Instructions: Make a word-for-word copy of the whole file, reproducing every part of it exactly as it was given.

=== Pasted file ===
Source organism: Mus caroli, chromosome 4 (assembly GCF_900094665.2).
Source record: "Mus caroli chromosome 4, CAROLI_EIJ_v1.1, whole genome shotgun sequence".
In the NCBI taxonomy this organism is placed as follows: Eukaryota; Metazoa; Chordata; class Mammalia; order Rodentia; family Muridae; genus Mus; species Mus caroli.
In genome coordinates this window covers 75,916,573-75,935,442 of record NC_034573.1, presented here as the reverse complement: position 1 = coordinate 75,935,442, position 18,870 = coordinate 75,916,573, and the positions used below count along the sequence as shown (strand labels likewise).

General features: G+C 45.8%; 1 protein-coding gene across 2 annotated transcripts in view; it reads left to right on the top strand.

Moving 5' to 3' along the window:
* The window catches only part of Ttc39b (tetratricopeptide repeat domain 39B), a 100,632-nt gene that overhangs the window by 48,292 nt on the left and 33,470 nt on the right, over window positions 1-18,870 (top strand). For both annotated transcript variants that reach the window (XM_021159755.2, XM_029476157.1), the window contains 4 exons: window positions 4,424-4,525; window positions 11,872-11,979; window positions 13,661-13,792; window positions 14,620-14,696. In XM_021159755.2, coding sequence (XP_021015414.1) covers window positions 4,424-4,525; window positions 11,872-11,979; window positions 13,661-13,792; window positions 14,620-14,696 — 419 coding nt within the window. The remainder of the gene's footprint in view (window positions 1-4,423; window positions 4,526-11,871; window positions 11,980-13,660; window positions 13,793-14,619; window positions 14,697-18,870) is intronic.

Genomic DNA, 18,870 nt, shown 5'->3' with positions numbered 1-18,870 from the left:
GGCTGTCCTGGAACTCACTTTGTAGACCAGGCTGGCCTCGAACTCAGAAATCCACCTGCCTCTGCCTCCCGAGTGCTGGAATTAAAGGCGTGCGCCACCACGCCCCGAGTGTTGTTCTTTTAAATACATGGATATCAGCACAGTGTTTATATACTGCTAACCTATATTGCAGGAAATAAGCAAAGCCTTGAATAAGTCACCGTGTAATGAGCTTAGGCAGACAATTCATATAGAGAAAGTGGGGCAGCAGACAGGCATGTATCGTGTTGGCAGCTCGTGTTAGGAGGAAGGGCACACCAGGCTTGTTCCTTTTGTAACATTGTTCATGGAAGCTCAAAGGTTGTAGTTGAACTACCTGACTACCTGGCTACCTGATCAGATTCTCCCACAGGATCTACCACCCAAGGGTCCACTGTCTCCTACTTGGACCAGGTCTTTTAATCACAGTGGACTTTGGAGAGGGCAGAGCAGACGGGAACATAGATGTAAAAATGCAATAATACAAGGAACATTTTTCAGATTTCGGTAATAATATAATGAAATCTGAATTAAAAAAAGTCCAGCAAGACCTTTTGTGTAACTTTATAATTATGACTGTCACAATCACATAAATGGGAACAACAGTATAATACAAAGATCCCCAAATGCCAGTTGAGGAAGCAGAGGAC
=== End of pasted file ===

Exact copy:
Source organism: Mus caroli, chromosome 4 (assembly GCF_900094665.2).
Source record: "Mus caroli chromosome 4, CAROLI_EIJ_v1.1, whole genome shotgun sequence".
In the NCBI taxonomy this organism is placed as follows: Eukaryota; Metazoa; Chordata; class Mammalia; order Rodentia; family Muridae; genus Mus; species Mus caroli.
In genome coordinates this window covers 75,916,573-75,935,442 of record NC_034573.1, presented here as the reverse complement: position 1 = coordinate 75,935,442, position 18,870 = coordinate 75,916,573, and the positions used below count along the sequence as shown (strand labels likewise).

General features: G+C 45.8%; 1 protein-coding gene across 2 annotated transcripts in view; it reads left to right on the top strand.

Moving 5' to 3' along the window:
* The window catches only part of Ttc39b (tetratricopeptide repeat domain 39B), a 100,632-nt gene that overhangs the window by 48,292 nt on the left and 33,470 nt on the right, over window positions 1-18,870 (top strand). For both annotated transcript variants that reach the window (XM_021159755.2, XM_029476157.1), the window contains 4 exons: window positions 4,424-4,525; window positions 11,872-11,979; window positions 13,661-13,792; window positions 14,620-14,696. In XM_021159755.2, coding sequence (XP_021015414.1) covers window positions 4,424-4,525; window positions 11,872-11,979; window positions 13,661-13,792; window positions 14,620-14,696 — 419 coding nt within the window. The remainder of the gene's footprint in view (window positions 1-4,423; window positions 4,526-11,871; window positions 11,980-13,660; window positions 13,793-14,619; window positions 14,697-18,870) is intronic.

Genomic DNA, 18,870 nt, shown 5'->3' with positions numbered 1-18,870 from the left:
GGCTGTCCTGGAACTCACTTTGTAGACCAGGCTGGCCTCGAACTCAGAAATCCACCTGCCTCTGCCTCCCGAGTGCTGGAATTAAAGGCGTGCGCCACCACGCCCCGAGTGTTGTTCTTTTAAATACATGGATATCAGCACAGTGTTTATATACTGCTAACCTATATTGCAGGAAATAAGCAAAGCCTTGAATAAGTCACCGTGTAATGAGCTTAGGCAGACAATTCATATAGAGAAAGTGGGGCAGCAGACAGGCATGTATCGTGTTGGCAGCTCGTGTTAGGAGGAAGGGCACACCAGGCTTGTTCCTTTTGTAACATTGTTCATGGAAGCTCAAAGGTTGTAGTTGAACTACCTGACTACCTGGCTACCTGATCAGATTCTCCCACAGGATCTACCACCCAAGGGTCCACTGTCTCCTACTTGGACCAGGTCTTTTAATCACAGTGGACTTTGGAGAGGGCAGAGCAGACGGGAACATAGATGTAAAAATGCAATAATACAAGGAACATTTTTCAGATTTCGGTAATAATATAATGAAATCTGAATTAAAAAAAGTCCAGCAAGACCTTTTGTGTAACTTTATAATTATGACTGTCACAATCACATAAATGGGAACAACAGTATAATACAAAGATCCCCAAATGCCAGTTGAGGAAGCAGAGGAC